Yesterday, while traveling, I received this email from my 20 year old son Parker . . .
Just something funny I wanted to say
I am currently working on printing cds with your face on them. After the first one I noticed what I believed to be a small blue smudge on your shirt and I thought it was something wrong with the printer. So I ran the printer in brush cleaning mode to fix it. I printed again and that smudge was still there, so I replaced one of the ink cartridges and ran the brush cleaning again. I printed a third time and still the small smudge was there, I then looked a little closer and realize[d] what I thought was a blue smudge was actually the Polo logo on your shirt.
Love you Dad
First, some context : Parker, in his last week before returning for his junior year of college, is doing some projects for our company, including burning and printing a short run of CDs for shipment.
When I received the email, it made me smile, which I think was Parker’s intention. And after I read it, I realized there was a huge coaching lesson in his words. Actually, the lesson is less in his words than in the multiple ways his message could be interpreted by others (i.e. a manager or supervisor).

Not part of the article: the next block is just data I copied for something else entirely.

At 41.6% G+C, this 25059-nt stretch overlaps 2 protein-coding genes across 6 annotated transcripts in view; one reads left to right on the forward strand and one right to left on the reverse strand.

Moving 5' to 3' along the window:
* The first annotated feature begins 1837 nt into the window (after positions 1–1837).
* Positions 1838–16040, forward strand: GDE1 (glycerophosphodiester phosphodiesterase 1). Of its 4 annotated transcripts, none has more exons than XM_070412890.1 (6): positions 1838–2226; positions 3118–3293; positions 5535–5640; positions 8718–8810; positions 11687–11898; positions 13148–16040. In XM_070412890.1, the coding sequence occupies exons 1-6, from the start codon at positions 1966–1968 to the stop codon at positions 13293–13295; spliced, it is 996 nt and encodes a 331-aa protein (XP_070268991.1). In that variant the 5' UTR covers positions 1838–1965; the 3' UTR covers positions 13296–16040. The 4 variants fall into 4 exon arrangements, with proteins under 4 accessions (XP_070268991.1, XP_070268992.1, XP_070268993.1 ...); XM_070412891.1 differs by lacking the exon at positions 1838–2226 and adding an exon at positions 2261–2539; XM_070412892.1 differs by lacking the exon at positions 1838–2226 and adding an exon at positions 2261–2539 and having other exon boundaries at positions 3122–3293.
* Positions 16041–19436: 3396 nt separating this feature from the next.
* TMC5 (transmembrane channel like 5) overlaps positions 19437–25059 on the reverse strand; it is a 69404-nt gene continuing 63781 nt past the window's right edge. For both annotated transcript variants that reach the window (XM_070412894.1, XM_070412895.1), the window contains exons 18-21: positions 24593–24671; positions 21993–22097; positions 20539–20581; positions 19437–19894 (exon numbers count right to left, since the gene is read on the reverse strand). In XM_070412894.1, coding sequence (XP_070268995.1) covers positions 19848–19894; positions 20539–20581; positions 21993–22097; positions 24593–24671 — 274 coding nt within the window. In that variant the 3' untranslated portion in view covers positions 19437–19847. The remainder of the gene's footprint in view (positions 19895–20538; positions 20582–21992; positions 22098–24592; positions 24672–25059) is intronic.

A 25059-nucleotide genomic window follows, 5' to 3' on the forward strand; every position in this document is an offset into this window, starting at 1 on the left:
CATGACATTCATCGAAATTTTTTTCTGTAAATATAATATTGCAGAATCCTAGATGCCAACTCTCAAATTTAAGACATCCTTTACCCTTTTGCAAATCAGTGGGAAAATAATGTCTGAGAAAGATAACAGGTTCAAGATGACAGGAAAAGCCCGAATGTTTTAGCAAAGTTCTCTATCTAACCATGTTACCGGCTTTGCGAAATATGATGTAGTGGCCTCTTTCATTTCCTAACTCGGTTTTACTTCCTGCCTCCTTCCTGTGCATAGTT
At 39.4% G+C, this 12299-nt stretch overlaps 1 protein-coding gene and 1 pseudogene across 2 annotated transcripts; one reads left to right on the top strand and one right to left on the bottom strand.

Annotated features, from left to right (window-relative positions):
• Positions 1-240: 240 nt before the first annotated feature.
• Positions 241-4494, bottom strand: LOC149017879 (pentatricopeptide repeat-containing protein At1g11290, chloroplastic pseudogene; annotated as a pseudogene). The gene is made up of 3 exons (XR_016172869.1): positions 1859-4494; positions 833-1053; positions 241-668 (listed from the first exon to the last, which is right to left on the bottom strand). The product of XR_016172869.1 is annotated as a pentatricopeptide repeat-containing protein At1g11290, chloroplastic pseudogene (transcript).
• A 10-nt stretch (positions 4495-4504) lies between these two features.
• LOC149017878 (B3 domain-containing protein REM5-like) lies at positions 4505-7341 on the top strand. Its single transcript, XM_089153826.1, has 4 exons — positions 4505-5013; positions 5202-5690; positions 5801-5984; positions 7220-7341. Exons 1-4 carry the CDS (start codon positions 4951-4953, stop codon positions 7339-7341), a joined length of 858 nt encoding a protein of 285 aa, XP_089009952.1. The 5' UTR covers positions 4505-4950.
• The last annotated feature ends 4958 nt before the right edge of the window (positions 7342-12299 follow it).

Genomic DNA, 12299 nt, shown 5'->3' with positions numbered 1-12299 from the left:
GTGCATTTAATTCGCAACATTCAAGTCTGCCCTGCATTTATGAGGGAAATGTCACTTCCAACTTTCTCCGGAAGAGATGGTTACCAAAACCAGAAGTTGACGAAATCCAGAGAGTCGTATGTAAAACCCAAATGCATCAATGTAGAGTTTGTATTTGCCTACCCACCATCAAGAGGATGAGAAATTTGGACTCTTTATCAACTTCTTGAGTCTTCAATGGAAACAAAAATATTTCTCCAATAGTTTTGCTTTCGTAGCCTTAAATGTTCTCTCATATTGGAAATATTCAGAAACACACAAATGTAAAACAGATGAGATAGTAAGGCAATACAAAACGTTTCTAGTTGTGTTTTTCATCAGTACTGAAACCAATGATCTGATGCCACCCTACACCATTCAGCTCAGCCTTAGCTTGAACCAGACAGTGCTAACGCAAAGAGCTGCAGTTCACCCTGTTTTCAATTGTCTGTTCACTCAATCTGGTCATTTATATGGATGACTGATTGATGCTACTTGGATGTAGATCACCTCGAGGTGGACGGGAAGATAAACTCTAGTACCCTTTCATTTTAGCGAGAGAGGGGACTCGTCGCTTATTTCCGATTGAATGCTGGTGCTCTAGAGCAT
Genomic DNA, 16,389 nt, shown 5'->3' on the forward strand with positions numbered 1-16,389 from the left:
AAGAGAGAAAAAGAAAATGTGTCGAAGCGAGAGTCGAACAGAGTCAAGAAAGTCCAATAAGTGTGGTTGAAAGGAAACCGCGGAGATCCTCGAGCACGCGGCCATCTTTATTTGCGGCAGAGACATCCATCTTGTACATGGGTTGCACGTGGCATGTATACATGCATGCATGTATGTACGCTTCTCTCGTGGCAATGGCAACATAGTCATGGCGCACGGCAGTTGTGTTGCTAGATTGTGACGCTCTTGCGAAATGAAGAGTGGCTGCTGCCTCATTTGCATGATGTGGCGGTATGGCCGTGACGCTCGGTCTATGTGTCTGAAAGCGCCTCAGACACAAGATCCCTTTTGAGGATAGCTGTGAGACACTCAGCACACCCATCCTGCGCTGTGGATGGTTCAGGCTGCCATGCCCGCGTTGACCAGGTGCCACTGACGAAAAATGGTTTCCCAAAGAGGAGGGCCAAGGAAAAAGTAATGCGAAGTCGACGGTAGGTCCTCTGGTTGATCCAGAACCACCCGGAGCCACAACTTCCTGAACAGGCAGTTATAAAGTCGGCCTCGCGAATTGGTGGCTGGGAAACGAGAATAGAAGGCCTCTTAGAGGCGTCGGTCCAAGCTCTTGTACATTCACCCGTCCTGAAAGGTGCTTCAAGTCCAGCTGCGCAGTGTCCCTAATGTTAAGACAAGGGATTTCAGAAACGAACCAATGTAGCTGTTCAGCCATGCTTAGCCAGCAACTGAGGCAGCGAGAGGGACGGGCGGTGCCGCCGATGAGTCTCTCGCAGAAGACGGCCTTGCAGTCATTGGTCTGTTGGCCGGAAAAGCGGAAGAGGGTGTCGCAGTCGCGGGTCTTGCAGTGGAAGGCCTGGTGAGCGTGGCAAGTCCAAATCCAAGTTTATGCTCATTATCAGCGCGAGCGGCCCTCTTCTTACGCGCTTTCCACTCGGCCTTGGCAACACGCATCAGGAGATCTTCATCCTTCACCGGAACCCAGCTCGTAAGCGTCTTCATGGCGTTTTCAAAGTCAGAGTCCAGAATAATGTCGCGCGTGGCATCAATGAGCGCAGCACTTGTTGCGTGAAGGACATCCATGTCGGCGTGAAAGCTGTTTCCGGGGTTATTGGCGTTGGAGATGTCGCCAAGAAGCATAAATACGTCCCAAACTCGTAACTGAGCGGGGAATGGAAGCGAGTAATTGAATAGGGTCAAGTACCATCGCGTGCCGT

Option 1: The employee is reaching out to build a relationship by sharing the story – and is comfortable enough to share some missteps.
Option 2: The employee can be lauded for noticing something on the picture and taking the time to make sure all was well, before potentially causing re-work and poor quality product.
Option 3: The employee, after noticing the potential problem, investigated further before cleaning and reprinting – that work wasn’t necessary in the end and was a waste of time. It would have been better for the person to look more carefully (which they eventually did) before doing the extra work.
There is at least some truth in each statement, and they aren’t mutually exclusive. Yet, as a leader and coach, the option that you notice and on which you choose to focus will have everything to do with the coaching or feedback you give to the employee, won’t it?
Same behavior, same productivity, and same results; different feedback. And the difference in the feedback is all about you as the coach and what you see.
So the questions worth considering today are:
What do you see?
And what feedback would you give?